July 18, 2016

The Rt. Hon. Justin Trudeau

Prime Minister of Canada

House of Commons

Ottawa, ON K1A 0A6

Dear Mr.Prime Minister,

Romanipe is an established Non-for-Profit organization based in Montreal since April 19th 2013. Its main mission  is to fight discrimination against Roma in Canada as well as abroad. The end goal of our organization is to address the human rights abuses which Roma face around the world and to break the stereotypes, which are unfortunately still present today. Fighting racism and securing rights for Roma refugees to Canada is an important objective for us.

This past Monday, accompanied by Canadian Holocaust survivors, your government rightfully paid a visit to the Auschwitz-Birkenau Museum and underscored the importance of remembrance.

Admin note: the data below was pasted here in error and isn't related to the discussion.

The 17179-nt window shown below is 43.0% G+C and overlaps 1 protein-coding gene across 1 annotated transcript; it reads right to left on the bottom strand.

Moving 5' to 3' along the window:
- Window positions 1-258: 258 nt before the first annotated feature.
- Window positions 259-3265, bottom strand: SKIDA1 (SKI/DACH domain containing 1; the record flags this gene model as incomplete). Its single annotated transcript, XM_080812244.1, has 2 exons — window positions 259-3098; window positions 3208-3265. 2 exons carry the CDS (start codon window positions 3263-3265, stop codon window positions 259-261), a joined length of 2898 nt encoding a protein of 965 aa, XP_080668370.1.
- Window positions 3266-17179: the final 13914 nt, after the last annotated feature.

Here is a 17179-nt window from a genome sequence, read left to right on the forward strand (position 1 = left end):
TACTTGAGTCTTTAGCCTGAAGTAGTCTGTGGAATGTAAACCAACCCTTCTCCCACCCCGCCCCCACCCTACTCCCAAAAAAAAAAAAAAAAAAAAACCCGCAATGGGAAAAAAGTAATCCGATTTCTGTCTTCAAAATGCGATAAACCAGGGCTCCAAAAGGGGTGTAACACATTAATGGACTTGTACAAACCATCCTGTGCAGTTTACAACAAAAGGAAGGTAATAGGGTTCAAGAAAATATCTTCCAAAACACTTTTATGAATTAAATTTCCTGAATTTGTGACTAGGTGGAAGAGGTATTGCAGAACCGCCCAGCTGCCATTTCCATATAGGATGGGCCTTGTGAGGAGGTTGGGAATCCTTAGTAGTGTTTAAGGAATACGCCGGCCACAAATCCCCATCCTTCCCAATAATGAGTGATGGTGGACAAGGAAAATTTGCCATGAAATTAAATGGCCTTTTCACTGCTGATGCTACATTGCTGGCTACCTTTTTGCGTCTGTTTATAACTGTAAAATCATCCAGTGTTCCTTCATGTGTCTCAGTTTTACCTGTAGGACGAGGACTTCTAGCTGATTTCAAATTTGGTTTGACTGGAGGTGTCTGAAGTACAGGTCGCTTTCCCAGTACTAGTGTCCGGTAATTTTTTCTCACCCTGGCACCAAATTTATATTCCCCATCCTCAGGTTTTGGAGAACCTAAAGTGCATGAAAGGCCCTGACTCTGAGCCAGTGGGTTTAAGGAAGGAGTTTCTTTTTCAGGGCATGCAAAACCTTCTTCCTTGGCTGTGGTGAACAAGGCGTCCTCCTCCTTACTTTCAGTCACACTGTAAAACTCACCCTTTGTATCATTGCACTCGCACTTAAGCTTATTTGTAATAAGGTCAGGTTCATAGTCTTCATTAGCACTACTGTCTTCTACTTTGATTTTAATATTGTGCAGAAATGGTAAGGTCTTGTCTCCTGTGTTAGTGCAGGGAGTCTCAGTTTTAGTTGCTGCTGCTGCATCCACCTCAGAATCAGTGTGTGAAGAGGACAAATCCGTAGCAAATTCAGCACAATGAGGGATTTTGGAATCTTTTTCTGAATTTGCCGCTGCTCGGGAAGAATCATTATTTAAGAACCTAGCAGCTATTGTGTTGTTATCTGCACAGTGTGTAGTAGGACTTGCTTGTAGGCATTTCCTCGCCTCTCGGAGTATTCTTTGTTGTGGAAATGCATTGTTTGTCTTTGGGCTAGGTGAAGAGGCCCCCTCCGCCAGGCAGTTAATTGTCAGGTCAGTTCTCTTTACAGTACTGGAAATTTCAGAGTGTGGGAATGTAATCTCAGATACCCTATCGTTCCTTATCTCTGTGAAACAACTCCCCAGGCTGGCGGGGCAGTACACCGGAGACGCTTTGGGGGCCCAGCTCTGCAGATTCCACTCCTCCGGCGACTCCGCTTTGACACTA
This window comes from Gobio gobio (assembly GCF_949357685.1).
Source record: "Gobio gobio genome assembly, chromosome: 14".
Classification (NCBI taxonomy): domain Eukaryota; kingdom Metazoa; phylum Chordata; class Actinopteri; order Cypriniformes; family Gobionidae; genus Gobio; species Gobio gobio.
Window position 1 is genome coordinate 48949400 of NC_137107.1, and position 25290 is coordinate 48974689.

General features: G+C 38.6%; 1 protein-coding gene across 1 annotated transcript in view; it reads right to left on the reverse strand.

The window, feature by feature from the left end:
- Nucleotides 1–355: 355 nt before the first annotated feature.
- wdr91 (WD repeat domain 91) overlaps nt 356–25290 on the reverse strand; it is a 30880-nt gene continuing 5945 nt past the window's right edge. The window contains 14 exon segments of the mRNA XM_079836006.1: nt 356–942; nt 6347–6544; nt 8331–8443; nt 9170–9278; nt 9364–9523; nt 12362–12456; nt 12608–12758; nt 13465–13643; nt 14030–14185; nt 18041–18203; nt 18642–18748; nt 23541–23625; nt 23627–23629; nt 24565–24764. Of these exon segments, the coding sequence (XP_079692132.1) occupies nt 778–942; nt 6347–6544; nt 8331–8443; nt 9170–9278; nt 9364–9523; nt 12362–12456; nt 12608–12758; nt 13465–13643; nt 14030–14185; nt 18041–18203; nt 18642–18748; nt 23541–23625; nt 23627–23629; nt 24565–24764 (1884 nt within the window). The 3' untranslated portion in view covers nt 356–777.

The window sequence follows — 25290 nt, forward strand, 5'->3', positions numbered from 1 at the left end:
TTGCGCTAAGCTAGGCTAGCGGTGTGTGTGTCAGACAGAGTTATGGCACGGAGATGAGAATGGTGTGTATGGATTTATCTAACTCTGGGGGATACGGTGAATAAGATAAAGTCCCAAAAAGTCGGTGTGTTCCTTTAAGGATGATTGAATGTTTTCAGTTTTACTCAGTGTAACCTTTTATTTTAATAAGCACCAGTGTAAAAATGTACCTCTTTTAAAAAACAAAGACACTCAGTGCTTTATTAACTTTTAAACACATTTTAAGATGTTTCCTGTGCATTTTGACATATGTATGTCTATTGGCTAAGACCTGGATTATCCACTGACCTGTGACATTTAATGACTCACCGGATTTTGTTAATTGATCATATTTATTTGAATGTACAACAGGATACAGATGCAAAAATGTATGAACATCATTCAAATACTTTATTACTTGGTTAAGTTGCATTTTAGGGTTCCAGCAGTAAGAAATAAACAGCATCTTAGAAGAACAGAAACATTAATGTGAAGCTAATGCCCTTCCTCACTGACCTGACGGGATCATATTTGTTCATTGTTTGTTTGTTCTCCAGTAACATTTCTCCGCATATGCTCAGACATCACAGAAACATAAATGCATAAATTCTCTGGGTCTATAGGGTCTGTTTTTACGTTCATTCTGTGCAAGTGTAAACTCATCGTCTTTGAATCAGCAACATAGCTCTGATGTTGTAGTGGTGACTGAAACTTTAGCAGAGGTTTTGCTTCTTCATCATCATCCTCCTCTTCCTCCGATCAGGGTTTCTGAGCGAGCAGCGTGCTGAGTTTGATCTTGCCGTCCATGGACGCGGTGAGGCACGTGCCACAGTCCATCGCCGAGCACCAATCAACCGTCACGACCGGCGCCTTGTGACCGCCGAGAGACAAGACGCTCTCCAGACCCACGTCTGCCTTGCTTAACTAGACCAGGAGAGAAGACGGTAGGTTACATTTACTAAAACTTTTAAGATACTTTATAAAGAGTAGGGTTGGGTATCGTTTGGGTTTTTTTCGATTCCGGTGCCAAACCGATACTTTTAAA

Although Romanipe welcomes this important initiative, we would like to take this opportunity to bring to your attention the often forgotten plight of Roma during the Holocaust and likewise express our concern over the failure to include Roma survivors in this endeavour.

On August 2nd 1944, the last remaining 2897 Roma and Sinti, including the elderly and children, imprisoned in the so-called Zigeunerlager or “Gypsy Camp” were murdered in the gas chambers at Auschwitz-Birkenau. By latest estimates, at least half the entire Roma and Sinti population of European Roma amounting to an estimated 500 000 Roma were killed by the Nazis and their collaborators during World War II.